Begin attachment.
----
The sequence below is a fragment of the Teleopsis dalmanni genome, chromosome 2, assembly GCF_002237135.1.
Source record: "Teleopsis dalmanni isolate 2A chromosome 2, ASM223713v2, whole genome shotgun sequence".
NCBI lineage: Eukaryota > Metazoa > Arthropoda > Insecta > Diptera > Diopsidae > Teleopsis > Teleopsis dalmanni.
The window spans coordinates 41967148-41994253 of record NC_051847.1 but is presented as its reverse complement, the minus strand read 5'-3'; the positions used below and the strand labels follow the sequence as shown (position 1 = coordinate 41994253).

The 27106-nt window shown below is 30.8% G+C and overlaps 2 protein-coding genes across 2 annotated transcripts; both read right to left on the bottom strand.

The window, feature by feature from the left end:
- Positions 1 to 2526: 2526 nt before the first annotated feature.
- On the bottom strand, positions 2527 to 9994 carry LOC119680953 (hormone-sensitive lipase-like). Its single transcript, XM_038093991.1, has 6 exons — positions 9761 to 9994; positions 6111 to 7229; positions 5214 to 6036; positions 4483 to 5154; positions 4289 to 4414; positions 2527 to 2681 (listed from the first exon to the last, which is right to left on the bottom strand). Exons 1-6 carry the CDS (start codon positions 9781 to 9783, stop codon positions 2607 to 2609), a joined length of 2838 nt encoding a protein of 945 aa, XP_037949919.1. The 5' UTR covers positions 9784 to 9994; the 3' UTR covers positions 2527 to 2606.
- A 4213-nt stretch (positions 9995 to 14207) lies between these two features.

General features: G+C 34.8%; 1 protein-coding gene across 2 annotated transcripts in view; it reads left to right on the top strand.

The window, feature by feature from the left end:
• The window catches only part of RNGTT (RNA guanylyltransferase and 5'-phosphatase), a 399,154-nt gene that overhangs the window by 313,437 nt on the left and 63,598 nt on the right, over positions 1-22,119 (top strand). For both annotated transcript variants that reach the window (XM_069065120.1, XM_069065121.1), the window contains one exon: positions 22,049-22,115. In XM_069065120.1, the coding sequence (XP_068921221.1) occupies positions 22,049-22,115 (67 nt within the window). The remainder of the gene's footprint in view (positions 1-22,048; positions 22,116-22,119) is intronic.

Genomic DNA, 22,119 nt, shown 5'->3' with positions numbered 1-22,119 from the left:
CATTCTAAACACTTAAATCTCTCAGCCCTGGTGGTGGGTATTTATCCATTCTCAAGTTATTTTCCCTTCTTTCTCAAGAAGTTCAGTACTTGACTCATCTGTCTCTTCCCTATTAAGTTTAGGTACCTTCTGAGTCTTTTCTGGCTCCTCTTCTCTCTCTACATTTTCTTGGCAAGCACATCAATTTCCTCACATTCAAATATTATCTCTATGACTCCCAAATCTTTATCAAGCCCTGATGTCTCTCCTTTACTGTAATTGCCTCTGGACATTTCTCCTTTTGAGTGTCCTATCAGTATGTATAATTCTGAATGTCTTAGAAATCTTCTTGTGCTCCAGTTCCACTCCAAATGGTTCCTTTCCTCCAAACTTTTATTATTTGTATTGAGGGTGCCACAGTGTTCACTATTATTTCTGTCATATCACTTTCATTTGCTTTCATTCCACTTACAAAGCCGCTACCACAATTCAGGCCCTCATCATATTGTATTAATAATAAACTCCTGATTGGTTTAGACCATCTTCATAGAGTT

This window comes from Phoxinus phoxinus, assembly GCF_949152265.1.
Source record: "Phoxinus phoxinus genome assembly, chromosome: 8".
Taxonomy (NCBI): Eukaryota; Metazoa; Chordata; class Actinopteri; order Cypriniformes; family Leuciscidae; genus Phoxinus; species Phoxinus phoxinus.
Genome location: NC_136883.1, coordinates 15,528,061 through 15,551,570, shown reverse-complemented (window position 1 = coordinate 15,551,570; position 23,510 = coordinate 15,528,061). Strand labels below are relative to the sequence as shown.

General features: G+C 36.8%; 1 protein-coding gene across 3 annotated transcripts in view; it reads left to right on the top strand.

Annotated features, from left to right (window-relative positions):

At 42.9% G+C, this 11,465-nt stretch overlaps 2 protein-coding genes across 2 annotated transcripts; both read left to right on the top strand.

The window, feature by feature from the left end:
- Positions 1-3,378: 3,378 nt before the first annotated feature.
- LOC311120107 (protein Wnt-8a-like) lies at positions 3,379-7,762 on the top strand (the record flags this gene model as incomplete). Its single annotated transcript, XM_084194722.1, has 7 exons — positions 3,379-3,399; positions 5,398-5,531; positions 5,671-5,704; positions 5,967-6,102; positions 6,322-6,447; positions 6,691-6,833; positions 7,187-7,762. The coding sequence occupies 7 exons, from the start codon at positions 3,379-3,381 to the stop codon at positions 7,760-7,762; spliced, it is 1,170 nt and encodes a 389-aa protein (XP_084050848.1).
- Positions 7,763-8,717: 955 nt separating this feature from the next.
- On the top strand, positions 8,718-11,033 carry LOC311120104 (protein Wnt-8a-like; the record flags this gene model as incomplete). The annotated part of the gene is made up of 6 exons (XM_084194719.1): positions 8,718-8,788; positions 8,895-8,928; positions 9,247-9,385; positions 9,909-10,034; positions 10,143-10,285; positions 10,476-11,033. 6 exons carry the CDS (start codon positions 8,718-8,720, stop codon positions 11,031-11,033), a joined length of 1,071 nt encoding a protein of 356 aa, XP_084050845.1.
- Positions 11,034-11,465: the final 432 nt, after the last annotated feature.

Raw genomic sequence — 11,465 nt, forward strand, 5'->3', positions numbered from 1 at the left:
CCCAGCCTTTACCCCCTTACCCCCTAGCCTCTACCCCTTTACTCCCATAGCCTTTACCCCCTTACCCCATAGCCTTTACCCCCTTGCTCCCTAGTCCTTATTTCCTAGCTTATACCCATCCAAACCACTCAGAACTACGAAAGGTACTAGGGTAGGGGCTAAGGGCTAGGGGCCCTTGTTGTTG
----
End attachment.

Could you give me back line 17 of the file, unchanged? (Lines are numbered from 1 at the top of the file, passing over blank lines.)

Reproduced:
Taxonomy (NCBI): Eukaryota; Metazoa; Chordata; class Actinopteri; order Cypriniformes; family Leuciscidae; genus Phoxinus; species Phoxinus phoxinus.